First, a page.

BY BILL BRUCE
EDITOR, REFRESHMENT MAGAZINE
In the past few weeks, the media has been dominated by the ‘plastic crisis’, ranging from the scandal of plastics in our oceans to the apparent presence of micro-plastics in bottled water.
The industries that Refreshment magazine serves each have a relationship with plastic and, while some avoid using it, others use it as responsibly as possible.
Governments need to do more to improve and support the infrastructure for efficient recycling of all post-consumer waste. To quote one of my favourite slogans at the moment: ‘waste is only waste if you waste it’. There needs to be considerably more and better consumer education too. I am concerned by the phrase ‘single-use plastic’ that implies it can be used once and then discarded. Where facilities exist and where consumers understand what to do, almost all plastics can have a second life – or more – and industry wants the raw material back. While I hear calls to reduce the amount of plastic produced, a circular economy would keep the majority of existing plastic in use and out of landfill or the oceans.
Innovation and education can, together, move us towards a solution. PET bottles are lighter than ever and, where material is available, can include increasingly higher levels of rPET. Bioplastics, biodegradable and compostable alternatives may deliver change, but are still in early development. With so many different materials in circulation, recycling – where appropriate facilities exist – seems too complicated for many consumers to understand.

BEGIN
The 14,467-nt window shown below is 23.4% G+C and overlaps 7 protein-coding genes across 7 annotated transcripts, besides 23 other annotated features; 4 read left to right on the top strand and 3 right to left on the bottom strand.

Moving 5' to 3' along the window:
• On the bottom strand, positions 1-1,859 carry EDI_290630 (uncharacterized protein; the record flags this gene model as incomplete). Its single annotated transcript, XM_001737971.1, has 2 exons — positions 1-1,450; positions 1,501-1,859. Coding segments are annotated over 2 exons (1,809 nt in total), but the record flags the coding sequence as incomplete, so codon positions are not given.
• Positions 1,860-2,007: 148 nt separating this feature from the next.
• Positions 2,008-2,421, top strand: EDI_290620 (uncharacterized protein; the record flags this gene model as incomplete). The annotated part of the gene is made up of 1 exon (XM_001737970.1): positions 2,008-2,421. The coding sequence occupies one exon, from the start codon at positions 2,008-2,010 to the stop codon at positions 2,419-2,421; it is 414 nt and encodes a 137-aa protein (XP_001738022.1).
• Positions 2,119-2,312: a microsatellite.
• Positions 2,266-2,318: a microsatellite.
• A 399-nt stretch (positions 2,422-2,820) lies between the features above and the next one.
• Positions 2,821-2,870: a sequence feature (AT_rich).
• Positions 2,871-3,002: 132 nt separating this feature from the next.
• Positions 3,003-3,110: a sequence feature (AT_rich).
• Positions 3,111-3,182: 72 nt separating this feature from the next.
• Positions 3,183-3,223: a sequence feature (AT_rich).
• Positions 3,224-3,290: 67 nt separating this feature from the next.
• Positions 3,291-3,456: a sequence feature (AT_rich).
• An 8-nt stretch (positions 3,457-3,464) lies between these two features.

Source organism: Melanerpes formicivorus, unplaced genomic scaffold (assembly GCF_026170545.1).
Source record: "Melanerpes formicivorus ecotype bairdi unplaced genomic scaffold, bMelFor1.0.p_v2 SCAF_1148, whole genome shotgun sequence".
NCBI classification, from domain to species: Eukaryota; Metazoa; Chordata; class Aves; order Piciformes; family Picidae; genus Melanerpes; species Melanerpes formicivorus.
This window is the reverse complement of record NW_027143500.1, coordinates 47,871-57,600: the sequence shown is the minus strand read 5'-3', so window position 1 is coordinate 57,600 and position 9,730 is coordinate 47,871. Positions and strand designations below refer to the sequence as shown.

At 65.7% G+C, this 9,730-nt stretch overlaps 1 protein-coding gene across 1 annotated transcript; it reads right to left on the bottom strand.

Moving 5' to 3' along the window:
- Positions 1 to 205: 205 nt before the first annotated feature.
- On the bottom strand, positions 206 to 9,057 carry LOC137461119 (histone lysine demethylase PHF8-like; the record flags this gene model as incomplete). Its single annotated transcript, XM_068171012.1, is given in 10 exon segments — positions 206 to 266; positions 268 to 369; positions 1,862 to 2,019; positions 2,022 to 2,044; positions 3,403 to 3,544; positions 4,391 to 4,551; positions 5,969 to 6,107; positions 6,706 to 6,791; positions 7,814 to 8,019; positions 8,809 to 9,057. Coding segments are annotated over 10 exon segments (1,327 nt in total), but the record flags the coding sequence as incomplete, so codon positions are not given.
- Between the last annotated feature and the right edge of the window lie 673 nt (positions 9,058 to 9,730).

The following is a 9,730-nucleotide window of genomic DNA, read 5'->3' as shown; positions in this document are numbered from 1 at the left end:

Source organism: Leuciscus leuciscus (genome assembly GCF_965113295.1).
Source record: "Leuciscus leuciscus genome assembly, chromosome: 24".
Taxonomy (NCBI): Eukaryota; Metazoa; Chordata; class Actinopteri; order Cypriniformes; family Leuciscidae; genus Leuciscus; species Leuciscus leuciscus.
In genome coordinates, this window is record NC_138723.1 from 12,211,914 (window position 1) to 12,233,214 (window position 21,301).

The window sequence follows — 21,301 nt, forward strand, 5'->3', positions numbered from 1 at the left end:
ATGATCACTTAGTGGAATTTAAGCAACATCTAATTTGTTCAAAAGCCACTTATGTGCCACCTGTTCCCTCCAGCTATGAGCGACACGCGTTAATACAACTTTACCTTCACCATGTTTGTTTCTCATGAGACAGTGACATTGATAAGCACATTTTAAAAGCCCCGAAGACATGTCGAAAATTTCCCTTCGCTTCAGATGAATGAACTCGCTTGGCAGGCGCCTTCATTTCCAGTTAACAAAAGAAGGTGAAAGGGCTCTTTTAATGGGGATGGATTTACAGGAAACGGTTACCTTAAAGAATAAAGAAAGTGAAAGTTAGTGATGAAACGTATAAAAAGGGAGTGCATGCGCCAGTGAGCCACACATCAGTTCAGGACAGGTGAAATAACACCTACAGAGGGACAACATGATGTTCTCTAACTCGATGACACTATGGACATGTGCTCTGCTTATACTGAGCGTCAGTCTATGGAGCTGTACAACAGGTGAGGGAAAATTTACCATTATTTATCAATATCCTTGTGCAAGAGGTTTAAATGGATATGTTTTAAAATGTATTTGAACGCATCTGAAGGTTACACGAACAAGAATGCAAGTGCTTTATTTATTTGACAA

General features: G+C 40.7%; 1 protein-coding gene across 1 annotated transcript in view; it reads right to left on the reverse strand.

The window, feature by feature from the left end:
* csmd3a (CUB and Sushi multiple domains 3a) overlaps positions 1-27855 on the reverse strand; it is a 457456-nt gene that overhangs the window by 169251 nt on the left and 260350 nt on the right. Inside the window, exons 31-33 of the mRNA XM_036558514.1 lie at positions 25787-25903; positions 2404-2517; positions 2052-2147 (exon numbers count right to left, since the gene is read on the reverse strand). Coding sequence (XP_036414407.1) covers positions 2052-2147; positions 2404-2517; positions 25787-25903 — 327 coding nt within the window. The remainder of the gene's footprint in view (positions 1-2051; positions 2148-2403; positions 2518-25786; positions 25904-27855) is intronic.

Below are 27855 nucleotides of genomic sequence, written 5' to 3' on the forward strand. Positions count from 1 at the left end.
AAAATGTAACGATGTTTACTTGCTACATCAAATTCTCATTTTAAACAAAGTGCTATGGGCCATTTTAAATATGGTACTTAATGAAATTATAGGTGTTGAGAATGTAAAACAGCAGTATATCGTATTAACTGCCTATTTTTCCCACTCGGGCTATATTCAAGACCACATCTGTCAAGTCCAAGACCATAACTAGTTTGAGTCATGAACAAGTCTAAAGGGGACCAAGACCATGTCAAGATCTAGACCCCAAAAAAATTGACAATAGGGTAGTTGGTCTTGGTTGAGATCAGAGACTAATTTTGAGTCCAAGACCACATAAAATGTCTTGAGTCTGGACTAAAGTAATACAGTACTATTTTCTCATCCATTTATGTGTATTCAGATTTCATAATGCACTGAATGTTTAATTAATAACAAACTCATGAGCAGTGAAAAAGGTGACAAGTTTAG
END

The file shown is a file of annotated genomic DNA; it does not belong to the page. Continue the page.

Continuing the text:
Lobbyists and action-groups blame industry for plastic in our oceans, but it is not the plastics industry, the beverage industry or retailers who put it there. We have evolved into a convenience-led, throwaway society and too many find it too easy to pass the ‘blame’ to others. Consumers, industry and government all need to work together on joint action to find solutions. These must involve education, easy participation, investment, imagination and co-operation. Without this, recycling – and plastic in particular – is likely to become the subject of more legislative intervention. But legislation seldom changes consumer behaviour – while proper education and leading by example can.
While we watch and report developments, I am proud that Refreshment’s audience is leading by example and positively contributing to a progressively more sustainable future.
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